An incredible resource and just great fun is the United Kingdom’s Public Catalogue Foundation paintings online at the BBC website. The archive contains more than 210,000 paintings by 40,000 artists—more are being added as you read this. And they are all online.
It’s the first archive to include all the paintings in a nation’s public collections. The organizations that own the paintings include the National Trust, English Heritage, the Government Art Collection and Arts Council England. The collections are held by museums, universities, hospitals, town halls, local libraries, and even a lighthouse. It would take years to see all of them in these varied locations. it would take months just to find out when they are open.
The Wikipedia of Paintings
The site is beautifully designed so it easy to use. You can both view the paintings and tag them. Eventually, it will be a resource as amazing as Wikipedia with paintings indexed in all manner of ways, including painter, nationality, dates, media, title, subject, and style.
The tagging system helps choose accurate tags. When I typed in a word, I was given a list of standard tags to choose from. Each one defined. This is reassuring at the highest level because it goes as far as possible in the direction of accurate tagging. When i want to find a automobile, I won’t have to type “car” plus every other name that might ever had been associated with it in order to find all the paintings that include automobiles.
I just tagged a 17th century painting of a woman in an elegant hat with “ribbon,” for example. In a few years, even a few months, i will be able to find needlework examples of the use of ribbons in dozens of paintings. And they won’t include paintings with ribbons of water or ribboned fields of wheat.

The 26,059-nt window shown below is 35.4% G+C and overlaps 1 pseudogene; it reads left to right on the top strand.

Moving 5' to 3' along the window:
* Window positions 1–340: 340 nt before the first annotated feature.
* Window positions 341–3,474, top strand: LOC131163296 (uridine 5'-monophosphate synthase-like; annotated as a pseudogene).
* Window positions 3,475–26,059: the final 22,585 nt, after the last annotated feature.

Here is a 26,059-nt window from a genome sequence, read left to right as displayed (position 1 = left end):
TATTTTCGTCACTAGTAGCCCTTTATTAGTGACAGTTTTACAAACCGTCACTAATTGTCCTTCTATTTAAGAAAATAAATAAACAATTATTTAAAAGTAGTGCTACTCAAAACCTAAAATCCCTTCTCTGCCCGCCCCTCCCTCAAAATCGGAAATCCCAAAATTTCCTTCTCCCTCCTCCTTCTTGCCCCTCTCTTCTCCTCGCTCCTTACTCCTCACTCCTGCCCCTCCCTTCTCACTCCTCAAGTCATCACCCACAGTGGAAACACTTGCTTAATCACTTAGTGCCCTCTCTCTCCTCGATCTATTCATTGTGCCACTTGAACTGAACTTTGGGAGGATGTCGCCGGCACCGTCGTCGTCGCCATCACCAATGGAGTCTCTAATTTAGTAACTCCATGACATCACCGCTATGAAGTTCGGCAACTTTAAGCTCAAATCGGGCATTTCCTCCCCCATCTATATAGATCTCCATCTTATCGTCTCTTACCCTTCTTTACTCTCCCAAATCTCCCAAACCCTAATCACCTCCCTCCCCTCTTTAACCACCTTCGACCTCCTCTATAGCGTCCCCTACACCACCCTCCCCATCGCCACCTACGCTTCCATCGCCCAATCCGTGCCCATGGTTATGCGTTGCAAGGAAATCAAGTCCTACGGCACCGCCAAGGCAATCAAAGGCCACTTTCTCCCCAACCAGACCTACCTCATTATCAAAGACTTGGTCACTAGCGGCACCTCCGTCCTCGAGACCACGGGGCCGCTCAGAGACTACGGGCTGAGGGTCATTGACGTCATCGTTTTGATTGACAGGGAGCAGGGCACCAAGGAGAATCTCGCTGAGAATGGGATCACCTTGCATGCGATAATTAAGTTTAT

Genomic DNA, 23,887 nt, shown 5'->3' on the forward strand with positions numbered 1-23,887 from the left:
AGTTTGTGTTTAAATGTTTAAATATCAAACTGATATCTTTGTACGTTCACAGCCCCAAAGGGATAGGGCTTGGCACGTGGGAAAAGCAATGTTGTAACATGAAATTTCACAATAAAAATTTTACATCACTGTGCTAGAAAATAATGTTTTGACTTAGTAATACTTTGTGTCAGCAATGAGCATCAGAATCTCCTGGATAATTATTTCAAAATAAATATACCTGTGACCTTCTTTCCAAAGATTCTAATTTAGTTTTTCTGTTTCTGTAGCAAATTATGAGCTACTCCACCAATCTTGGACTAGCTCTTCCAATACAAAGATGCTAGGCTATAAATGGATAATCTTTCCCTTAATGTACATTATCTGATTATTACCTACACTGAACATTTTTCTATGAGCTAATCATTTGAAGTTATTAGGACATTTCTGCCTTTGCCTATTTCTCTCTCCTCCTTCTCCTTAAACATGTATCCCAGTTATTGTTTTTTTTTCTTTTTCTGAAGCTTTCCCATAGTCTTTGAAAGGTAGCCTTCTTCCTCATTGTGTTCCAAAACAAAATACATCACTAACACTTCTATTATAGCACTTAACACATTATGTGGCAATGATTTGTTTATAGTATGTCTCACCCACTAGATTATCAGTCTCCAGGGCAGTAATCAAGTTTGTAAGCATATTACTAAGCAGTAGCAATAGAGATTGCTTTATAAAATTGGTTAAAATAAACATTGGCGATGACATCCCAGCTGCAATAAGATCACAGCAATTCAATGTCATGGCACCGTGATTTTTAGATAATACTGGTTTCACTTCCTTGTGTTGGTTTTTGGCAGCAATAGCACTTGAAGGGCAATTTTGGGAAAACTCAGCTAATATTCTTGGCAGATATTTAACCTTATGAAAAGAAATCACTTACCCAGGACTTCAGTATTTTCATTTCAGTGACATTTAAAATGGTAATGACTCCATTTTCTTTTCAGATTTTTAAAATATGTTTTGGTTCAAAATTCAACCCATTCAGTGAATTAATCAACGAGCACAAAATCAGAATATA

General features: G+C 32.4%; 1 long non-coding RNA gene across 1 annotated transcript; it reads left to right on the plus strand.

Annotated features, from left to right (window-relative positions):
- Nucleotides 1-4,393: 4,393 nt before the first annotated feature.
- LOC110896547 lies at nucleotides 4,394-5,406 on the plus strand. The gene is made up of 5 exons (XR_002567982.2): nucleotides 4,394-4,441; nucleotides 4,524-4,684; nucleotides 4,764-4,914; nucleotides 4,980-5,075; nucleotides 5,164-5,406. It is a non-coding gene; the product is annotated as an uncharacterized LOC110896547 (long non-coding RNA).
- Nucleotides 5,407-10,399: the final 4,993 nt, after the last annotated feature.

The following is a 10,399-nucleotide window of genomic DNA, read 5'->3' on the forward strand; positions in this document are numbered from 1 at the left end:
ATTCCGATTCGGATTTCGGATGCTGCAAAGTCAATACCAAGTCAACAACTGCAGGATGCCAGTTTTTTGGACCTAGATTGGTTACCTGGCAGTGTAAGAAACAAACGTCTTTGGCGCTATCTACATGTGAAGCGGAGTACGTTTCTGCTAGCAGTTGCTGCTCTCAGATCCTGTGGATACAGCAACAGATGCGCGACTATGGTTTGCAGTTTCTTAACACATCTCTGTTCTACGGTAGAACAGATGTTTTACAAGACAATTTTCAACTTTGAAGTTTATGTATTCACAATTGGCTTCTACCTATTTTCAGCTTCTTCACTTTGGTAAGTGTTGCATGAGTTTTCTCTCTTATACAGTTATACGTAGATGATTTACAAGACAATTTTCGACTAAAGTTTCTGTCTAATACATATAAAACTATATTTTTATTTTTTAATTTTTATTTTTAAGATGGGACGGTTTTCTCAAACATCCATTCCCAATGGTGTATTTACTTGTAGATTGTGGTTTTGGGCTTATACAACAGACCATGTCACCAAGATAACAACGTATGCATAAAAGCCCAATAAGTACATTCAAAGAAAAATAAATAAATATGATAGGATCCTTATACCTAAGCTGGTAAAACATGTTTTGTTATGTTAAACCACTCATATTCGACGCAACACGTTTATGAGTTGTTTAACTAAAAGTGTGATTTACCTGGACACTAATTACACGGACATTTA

This is a fabulous place to learn about paintings and teach children about paintings. Tagging is engaging and the more points of view there are the better. Children see very different things than adults. There are no age restrictions.
What Can You Find and Do There?
What makes this collection different is that it is huge and contains such variety, and the tagging system which allows you to create your own collections of paintings to view.
Want to see how kittens have been portrayed in the last 400 years? Want to tag gloves to show that gloves are an interesting subject in 19th-20th century paintings? To see when earrings started appearing on women — and men? To see when fish became an subject worth painting and why? This is your place. Don’t miss it.
About the Public Catalogue Foundation
The Public Catalogue Foundation (PCF) in the United Kingdom plans to digitize all the paintings in the National Trust and other public collections in England, Ireland, Scotland, and Wales. The organizations that own the paintings include the National Trust, English Heritage, the Government Art Collection and Arts Council England. The collections are held by museums, universities, hospitals, town halls, local libraries and even a lighthouse.